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Oct. 4, 2011

MSU planetarium Big Bang show produced by students, faculty

EAST LANSING, Mich. — “Relics of the Big Bang,” a new program at Michigan State University’s Abrams Planetarium, is truly a home-grown project, developed and produced by MSU students, faculty and staff, and featuring some of the cutting-edge research being conducted by MSU scientists and students.

The show, which premieres this Friday, focuses on the work MSU is doing at the Large Hadron Collider. The world’s most powerful particle accelerator, the LHC is located at the European Centre for Nuclear Research, or CERN, as it is known by its French acronym.

During the past decade, more than 30 MSU faculty, postdoctoral fellows, graduate students and undergraduate students have spent time at CERN, which straddles the border between France and Switzerland.

Development of the planetarium program began last year when faculty members and students from MSU’s College of Communication Arts and Sciences traveled to CERN to get a first-hand look at the facility. The team spent several days there, learning how it works and getting a crash course in particle physics.

Through the use of photographs, high-tech animation and interviews, “Relics of the Big Bang” will give the audience a look at the extraordinary work being done by MSU researchers and their colleagues from around the world.

“Our goals were, one, to talk about the science,” said Reinhard Schwienhorst, an assistant professor of physics and astronomy who conducts research at CERN and served as executive producer of the program. “The other one was to let everyone know that MSU has a big role in CERN, and that a lot of our scientists here are connected to CERN in a big way.”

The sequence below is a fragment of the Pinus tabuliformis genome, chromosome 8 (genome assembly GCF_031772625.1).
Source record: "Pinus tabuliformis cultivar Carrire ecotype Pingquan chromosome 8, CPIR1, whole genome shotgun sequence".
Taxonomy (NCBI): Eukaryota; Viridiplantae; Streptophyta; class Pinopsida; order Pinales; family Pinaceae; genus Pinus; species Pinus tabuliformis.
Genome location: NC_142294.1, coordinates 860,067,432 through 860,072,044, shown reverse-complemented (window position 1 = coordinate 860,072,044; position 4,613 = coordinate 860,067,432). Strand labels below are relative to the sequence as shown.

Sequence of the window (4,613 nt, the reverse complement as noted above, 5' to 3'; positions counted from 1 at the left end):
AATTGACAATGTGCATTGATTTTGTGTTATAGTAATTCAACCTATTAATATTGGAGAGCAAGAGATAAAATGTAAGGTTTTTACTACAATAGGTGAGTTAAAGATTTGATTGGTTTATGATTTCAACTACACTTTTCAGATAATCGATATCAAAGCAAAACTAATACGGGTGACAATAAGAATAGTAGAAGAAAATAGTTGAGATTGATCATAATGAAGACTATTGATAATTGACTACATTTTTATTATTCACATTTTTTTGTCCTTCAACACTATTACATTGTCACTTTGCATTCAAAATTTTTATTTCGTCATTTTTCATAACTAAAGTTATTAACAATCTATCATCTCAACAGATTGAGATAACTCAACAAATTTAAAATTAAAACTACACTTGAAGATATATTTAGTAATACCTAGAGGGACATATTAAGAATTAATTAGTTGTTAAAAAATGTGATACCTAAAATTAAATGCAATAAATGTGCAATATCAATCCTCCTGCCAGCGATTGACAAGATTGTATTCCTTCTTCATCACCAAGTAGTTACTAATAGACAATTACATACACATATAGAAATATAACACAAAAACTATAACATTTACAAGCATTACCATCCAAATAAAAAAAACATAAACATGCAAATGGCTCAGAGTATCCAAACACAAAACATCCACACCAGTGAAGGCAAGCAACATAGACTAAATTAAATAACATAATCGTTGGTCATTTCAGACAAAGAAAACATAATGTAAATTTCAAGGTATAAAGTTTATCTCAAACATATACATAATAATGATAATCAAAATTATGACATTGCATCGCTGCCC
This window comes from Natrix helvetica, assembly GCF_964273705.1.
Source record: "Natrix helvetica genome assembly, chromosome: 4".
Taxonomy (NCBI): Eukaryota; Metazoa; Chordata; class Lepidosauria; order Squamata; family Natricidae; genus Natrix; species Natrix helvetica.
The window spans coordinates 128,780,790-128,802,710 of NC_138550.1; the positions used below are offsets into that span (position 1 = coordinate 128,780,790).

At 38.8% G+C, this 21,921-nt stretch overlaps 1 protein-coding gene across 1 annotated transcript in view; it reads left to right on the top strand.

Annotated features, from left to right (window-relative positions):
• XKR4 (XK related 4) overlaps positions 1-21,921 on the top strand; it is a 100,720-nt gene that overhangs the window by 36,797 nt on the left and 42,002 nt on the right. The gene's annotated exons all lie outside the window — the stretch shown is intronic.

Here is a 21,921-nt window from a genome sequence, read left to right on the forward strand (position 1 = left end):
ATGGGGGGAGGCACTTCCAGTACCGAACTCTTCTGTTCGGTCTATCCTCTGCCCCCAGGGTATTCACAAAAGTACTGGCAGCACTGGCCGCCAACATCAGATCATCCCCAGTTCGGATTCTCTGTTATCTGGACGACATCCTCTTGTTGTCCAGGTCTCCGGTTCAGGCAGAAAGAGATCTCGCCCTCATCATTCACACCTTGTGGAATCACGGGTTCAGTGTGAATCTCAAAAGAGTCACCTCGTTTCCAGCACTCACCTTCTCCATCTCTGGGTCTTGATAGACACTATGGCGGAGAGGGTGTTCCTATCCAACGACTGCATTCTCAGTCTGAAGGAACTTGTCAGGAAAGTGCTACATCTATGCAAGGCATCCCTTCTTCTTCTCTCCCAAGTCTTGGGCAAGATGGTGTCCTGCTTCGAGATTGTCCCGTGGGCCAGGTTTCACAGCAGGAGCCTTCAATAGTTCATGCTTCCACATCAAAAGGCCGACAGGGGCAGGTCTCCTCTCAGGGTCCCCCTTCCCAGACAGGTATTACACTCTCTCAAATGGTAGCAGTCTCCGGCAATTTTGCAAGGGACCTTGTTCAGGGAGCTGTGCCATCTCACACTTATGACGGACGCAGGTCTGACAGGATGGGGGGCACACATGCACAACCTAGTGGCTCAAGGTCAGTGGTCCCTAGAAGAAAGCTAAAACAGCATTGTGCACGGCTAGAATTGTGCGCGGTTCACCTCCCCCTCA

The work at CERN revolves around fundamental physics, finding out what the universe is made of and how it works. At CERN, the world’s largest and most complex scientific instruments are used to study the basic constituents of matter — the fundamental particles. By studying what happens when these particles collide, physicists learn about the laws of nature and what occurred during and right after the Big Bang more than 13 billion years ago.

MSU’s CERN-related work has been varied. Researchers worked on the design and construction of ATLAS, a massive detector located in the LHC that collects and measures the subatomic debris resulting from the collisions taking place within. Lately, MSU has been part of an international effort to analyze the massive amounts of raw data that are generated by the LHC.

Showtimes for “Relics of the Big Bang” are 8 p.m. Fridays and Saturdays and 4 p.m. Sundays. For more information, visit


Michigan State University has been working to advance the common good in uncommon ways for more than 150 years. One of the top research universities in the world, MSU focuses its vast resources on creating solutions to some of the world's most pressing challenges, while providing life-changing opportunities to a diverse and inclusive academic community through more than 200 programs of study in 17 degree-granting colleges.